5 mega-trends driving the future direction of data centers

Feb. 5, 2019
By Dr. RICK PIMPINELLA, Panduit Connections Blog -- Understanding how leaders in the market are moving forward provides stepping stones for all of us to develop our platforms and data centers to take advantage of new developments.

Photo: Panduit's pre-configured IDF line

By Dr. RICK PIMPINELLA, Panduit Connections Blog -- 2018 was a spectacular year for change around the data center environment. While researching my new paper –‘Light into Money – The Future of Fibre Optics in Data Centre Networks’ -- there have been various "bubbling under" technologies that have broken through and are providing the impetus to some radical cloud environments. To wit:

  1. Edge Computingless edgy more mainstream – We are seeing leading businesses and organizations heavily invest in technology that will demand ‘both’ growth of centralized cloud data center services and driving the requirement for a whole new breed of Edge data centres placing compute capability where it’s needed. Placing analysis and response processing close to the source allows data users to optimize response times. The Edge is driving efficient bandwidth utilization and minimizing connections and physical reach (distance) which introduce latency into the infrastructure. Together with other data growth areas, Edge computing applications will generate petabytes of data, daily, by 2020. Systems that intelligently process data to create business advantage will be essential to our customers’ future prosperity.
  2. Hyperscaledata center investment – Efficiency gained on the coat-tails of giants – Industry titans, Google, Amazon, Microsoft, Facebook, Apple and Asian public cloud players Alibaba and Ten Cent are investing heavily, not only in new facilities, but the technology platforms that are enabling ever-faster data transport and processing. The global hyperscale data center market size is expected to grow from $25.08 billion in 2017 to $80.65 billion by 2022. Established businesses competing with the web-scale firms cannot afford to be constricted by legacy technologies; to remain competitive you must build new platforms and invest in the next generation Internet Protocol (IP) infrastructure.
  3. Solid State StorageNo Flash in the pan – Flash storage is replacing disk drives across the industry for high performance compute environments. Flash technology is on trend with the demand for higher bandwidth and low latency requirements of big data workloads. As our customers’ data volumes increase, new access and storage techniques such as Serial Storage Architecture (SSA) can deliver to eliminate data bottlenecks in the data center and in Edge environments. Flash offers a more efficient cabinet and rack footprint and far greater power efficiency over disk drives. As the requirement for storage space multiples, this is a significant advantage.
  4. Artificial Intelligence(AI)Disruption driving growth – AI together with Machine Learning (ML) requires machine-to-machine communications at network speeds and at data volumes that have serious implications for network topologies and connectivity. An example of this is seen in the Ethernet switch market, which has seen incredible growth of 25 and 100 Gigabit Ethernet (GE) ports shipments. These and new higher speed Ethernet ports will be essential to the growth of AI and Machine Learning applications, as the volume of data required are in the petabyte scale. We are working with partners on high speed and high-quality infrastructure and the next generation topologies to support this data volume growth. Read more on this subject in the aforementioned white paper – Light into Money.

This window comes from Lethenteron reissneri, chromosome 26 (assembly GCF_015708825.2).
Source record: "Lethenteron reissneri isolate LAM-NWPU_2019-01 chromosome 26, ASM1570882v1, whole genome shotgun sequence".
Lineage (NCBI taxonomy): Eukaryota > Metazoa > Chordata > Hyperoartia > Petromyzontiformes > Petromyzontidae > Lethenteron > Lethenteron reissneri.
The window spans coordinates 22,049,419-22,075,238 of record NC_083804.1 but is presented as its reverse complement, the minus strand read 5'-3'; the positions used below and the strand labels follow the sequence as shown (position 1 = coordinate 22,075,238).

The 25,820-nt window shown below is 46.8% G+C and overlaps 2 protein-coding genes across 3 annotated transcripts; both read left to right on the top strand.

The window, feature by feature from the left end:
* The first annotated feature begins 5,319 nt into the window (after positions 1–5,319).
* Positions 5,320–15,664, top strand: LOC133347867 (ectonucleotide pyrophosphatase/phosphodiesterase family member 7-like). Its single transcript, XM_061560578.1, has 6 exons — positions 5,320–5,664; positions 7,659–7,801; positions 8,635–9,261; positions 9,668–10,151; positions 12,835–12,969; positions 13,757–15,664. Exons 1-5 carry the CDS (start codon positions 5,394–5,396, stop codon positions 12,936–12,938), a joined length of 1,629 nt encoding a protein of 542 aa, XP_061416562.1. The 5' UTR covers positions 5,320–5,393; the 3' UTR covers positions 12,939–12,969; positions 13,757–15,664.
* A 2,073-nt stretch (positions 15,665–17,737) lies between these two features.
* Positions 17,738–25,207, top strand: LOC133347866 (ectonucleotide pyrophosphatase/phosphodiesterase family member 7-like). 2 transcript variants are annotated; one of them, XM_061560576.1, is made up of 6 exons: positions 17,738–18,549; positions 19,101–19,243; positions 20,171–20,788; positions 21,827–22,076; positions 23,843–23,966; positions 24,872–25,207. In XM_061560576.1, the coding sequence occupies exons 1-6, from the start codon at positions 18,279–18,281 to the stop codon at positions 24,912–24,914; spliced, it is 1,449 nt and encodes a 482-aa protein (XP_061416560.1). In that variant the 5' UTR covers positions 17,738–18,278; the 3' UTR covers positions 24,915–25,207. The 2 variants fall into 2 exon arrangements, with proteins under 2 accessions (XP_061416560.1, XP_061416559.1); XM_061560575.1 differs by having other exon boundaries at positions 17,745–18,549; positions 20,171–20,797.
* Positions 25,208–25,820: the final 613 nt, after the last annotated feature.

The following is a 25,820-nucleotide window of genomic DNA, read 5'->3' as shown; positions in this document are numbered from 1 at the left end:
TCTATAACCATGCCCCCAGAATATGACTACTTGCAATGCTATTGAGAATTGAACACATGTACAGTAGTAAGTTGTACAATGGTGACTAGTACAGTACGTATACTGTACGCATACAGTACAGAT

5. Converged technologySimplify to clarify – To build more efficient data centers it is agreed that simplified designs on flexible infrastructure platforms are required to achieve more agile organizations. We are witnessing increased automation, more integrated solutions and software-defined capabilities that are reducing the reliance on silo-systems. This allows users to take advantage of highly flexible infrastructures to drive more capacity, monitoring and analysis, and increase efficiency within the data center. Converged and hyper-converged infrastructure are taking advantage of the many of the topics discussed above to build the future cloud.

Understanding how leaders in the market are moving forward provides stepping stones for all of us to develop our platforms and data centers to take advantage of new developments. However, we must not follow blindly -- it is essential that our designs and solutions create the most effective and efficient solution for our needs, and we can only do this when we step out of the silo and view the wider opportunities.

Dr. RICK PIMPINELLA received his B.S., M.S., and Ph.D. degrees in Physics from New York University, Tandon School of Engineering in 1976, 1978, and 1981 respectively. From 1981 to 2001 he was employed with Bell Laboratories, where he pioneered the use of silicon processing technology for the fabrication of optical subassemblies for the passive alignment of optical fibers to photo-detectors and lasers. In 1994, as a Distinguished Member of Technical Staff, he designed and developed a micro-miniature expanded beam optical backplane connector, which was deployed in the U.S. Air Force F‑22 Raptor and F35 Lightning II. In 1998, as Technical Manager, he led the design and development of intelligent remote fiber test systems for monitoring and testing the outside optical fiber cable plant. He joined Panduit in 2002, managing the Fiber Business Unit and later, created and managed the Fiber Research Department. Dr. Pimpinella is a Panduit Fellow, a member of the IEEE, and is actively pursuing research interests in multimode and single-mode optical fiber. He has published over 50 technical papers and articles, and holds more than 60 U.S. Patents.

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